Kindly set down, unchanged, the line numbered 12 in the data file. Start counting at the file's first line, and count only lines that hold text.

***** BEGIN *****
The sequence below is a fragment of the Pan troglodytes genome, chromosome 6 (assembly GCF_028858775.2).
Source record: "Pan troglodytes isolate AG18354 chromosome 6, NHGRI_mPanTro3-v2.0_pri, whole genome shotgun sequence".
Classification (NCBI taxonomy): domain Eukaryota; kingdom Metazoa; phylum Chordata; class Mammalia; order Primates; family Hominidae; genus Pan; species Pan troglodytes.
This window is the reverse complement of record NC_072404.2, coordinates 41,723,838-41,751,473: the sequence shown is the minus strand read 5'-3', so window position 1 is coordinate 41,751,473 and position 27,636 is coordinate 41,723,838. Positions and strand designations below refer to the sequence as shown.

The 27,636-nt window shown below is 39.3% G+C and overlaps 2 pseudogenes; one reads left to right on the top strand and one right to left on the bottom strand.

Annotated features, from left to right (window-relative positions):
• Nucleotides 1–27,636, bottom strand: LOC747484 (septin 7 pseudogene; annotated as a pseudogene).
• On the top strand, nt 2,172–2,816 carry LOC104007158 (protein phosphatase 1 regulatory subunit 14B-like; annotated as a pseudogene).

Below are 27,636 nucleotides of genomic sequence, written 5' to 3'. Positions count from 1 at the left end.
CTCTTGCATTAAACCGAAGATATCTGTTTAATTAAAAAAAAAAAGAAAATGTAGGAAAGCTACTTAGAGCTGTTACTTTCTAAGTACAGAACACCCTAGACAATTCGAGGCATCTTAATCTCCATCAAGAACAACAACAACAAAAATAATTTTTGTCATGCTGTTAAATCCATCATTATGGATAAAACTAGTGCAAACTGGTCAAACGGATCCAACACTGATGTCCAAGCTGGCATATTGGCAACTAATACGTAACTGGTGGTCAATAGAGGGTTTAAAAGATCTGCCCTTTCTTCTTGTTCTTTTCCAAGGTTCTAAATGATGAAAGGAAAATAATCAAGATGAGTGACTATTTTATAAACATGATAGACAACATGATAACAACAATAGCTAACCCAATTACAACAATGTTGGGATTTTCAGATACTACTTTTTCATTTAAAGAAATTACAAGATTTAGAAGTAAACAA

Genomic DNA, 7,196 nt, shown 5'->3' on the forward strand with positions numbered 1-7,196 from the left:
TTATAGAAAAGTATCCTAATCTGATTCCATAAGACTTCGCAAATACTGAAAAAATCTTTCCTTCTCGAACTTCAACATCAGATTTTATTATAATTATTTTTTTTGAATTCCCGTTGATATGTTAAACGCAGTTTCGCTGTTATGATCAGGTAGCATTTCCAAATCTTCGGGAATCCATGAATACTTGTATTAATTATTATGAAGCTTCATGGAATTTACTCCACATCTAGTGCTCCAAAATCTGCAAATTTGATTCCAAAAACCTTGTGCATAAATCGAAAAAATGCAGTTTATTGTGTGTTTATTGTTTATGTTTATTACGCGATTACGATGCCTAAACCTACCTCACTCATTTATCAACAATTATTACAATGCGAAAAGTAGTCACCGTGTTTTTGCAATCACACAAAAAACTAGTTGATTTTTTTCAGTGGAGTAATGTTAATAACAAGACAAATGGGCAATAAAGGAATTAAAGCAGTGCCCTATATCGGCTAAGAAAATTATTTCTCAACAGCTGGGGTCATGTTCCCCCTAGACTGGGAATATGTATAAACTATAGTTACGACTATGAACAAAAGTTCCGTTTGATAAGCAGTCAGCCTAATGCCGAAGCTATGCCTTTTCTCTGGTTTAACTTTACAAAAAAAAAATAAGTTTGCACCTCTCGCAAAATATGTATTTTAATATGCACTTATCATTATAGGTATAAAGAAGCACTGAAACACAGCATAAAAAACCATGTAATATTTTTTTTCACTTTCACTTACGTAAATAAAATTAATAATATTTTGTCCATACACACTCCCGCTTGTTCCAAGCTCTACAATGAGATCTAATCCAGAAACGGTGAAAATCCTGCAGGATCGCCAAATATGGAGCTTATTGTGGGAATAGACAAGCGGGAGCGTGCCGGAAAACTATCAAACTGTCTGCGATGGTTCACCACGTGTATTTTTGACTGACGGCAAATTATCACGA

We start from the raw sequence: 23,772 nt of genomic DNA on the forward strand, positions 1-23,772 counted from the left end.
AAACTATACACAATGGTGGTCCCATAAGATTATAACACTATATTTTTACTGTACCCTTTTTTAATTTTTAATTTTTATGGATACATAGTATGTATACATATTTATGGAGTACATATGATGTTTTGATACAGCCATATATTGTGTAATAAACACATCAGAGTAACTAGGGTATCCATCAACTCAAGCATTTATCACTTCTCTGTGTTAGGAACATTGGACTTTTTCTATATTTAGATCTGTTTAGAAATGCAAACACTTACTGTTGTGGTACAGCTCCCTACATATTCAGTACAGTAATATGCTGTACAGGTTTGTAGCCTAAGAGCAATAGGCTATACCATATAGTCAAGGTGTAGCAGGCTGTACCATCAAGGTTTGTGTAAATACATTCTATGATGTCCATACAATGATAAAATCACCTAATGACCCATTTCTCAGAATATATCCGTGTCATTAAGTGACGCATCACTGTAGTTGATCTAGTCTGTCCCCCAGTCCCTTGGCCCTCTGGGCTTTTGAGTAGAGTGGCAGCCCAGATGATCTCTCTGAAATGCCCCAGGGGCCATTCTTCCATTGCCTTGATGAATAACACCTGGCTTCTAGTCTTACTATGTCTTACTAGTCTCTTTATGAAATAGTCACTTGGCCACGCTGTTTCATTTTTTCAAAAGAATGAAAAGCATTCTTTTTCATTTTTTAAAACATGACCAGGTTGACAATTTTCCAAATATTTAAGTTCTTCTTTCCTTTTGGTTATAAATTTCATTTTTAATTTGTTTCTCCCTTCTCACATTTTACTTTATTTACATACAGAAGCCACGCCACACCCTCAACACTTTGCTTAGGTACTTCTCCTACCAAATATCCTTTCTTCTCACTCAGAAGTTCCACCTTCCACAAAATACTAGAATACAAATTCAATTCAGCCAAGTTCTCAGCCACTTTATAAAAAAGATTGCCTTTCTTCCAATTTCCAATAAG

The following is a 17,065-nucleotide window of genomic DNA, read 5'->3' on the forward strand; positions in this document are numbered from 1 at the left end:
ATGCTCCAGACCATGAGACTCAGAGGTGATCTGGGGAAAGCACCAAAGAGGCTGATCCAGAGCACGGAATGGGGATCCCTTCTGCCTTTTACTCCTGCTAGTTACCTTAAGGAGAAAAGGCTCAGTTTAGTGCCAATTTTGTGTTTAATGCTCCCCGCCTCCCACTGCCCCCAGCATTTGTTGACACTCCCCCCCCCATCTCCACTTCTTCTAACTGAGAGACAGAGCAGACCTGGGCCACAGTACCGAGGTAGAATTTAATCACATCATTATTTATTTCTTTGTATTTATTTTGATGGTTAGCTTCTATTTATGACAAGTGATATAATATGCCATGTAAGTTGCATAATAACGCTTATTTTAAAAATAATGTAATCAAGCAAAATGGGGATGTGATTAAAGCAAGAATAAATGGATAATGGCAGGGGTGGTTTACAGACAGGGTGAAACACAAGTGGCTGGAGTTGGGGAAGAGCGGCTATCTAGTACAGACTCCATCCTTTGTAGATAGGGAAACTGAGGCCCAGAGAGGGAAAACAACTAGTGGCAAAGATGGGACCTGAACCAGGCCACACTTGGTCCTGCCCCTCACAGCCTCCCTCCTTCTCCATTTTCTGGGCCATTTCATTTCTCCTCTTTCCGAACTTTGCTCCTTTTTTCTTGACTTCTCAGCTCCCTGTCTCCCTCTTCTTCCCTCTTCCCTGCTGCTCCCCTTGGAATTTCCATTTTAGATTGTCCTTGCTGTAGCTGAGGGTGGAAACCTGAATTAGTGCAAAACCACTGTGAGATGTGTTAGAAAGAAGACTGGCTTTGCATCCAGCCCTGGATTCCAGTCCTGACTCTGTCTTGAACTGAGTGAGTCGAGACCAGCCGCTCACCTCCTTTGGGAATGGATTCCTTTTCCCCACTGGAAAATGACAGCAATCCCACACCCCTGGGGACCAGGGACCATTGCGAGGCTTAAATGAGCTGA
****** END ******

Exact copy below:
TTATAGAAAAGTATCCTAATCTGATTCCATAAGACTTCGCAAATACTGAAAAAATCTTTCCTTCTCGAACTTCAACATCAGATTTTATTATAATTATTTTTTTTGAATTCCCGTTGATATGTTAAACGCAGTTTCGCTGTTATGATCAGGTAGCATTTCCAAATCTTCGGGAATCCATGAATACTTGTATTAATTATTATGAAGCTTCATGGAATTTACTCCACATCTAGTGCTCCAAAATCTGCAAATTTGATTCCAAAAACCTTGTGCATAAATCGAAAAAATGCAGTTTATTGTGTGTTTATTGTTTATGTTTATTACGCGATTACGATGCCTAAACCTACCTCACTCATTTATCAACAATTATTACAATGCGAAAAGTAGTCACCGTGTTTTTGCAATCACACAAAAAACTAGTTGATTTTTTTCAGTGGAGTAATGTTAATAACAAGACAAATGGGCAATAAAGGAATTAAAGCAGTGCCCTATATCGGCTAAGAAAATTATTTCTCAACAGCTGGGGTCATGTTCCCCCTAGACTGGGAATATGTATAAACTATAGTTACGACTATGAACAAAAGTTCCGTTTGATAAGCAGTCAGCCTAATGCCGAAGCTATGCCTTTTCTCTGGTTTAACTTTACAAAAAAAAAATAAGTTTGCACCTCTCGCAAAATATGTATTTTAATATGCACTTATCATTATAGGTATAAAGAAGCACTGAAACACAGCATAAAAAACCATGTAATATTTTTTTTCACTTTCACTTACGTAAATAAAATTAATAATATTTTGTCCATACACACTCCCGCTTGTTCCAAGCTCTACAATGAGATCTAATCCAGAAACGGTGAAAATCCTGCAGGATCGCCAAATATGGAGCTTATTGTGGGAATAGACAAGCGGGAGCGTGCCGGAAAACTATCAAACTGTCTGCGATGGTTCACCACGTGTATTTTTGACTGACGGCAAATTATCACGA